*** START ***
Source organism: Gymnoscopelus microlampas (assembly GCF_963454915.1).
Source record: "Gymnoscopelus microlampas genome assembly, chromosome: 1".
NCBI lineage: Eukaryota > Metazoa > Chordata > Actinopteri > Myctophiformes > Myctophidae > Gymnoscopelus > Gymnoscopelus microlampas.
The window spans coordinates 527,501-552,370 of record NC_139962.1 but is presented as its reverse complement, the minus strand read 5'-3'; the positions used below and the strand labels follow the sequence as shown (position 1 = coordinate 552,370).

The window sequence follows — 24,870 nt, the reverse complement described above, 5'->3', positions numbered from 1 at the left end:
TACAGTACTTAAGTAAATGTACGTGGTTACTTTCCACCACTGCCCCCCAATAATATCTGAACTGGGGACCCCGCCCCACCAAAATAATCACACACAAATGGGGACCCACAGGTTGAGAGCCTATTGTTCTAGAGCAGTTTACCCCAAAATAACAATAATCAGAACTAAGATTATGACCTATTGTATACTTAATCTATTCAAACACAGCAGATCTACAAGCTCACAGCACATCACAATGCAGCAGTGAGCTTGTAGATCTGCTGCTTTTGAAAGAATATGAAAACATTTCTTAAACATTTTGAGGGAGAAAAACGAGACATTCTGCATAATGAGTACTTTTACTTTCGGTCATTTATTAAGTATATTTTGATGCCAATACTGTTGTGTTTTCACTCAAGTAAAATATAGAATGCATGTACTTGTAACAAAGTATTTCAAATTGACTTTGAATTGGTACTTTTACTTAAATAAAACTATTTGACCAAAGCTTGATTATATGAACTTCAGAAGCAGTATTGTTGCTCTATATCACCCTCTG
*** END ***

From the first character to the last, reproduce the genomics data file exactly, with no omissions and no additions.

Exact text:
Source organism: Gymnoscopelus microlampas (assembly GCF_963454915.1).
Source record: "Gymnoscopelus microlampas genome assembly, chromosome: 1".
NCBI lineage: Eukaryota > Metazoa > Chordata > Actinopteri > Myctophiformes > Myctophidae > Gymnoscopelus > Gymnoscopelus microlampas.
The window spans coordinates 527,501-552,370 of record NC_139962.1 but is presented as its reverse complement, the minus strand read 5'-3'; the positions used below and the strand labels follow the sequence as shown (position 1 = coordinate 552,370).

The window sequence follows — 24,870 nt, the reverse complement described above, 5'->3', positions numbered from 1 at the left end:
TACAGTACTTAAGTAAATGTACGTGGTTACTTTCCACCACTGCCCCCCAATAATATCTGAACTGGGGACCCCGCCCCACCAAAATAATCACACACAAATGGGGACCCACAGGTTGAGAGCCTATTGTTCTAGAGCAGTTTACCCCAAAATAACAATAATCAGAACTAAGATTATGACCTATTGTATACTTAATCTATTCAAACACAGCAGATCTACAAGCTCACAGCACATCACAATGCAGCAGTGAGCTTGTAGATCTGCTGCTTTTGAAAGAATATGAAAACATTTCTTAAACATTTTGAGGGAGAAAAACGAGACATTCTGCATAATGAGTACTTTTACTTTCGGTCATTTATTAAGTATATTTTGATGCCAATACTGTTGTGTTTTCACTCAAGTAAAATATAGAATGCATGTACTTGTAACAAAGTATTTCAAATTGACTTTGAATTGGTACTTTTACTTAAATAAAACTATTTGACCAAAGCTTGATTATATGAACTTCAGAAGCAGTATTGTTGCTCTATATCACCCTCTG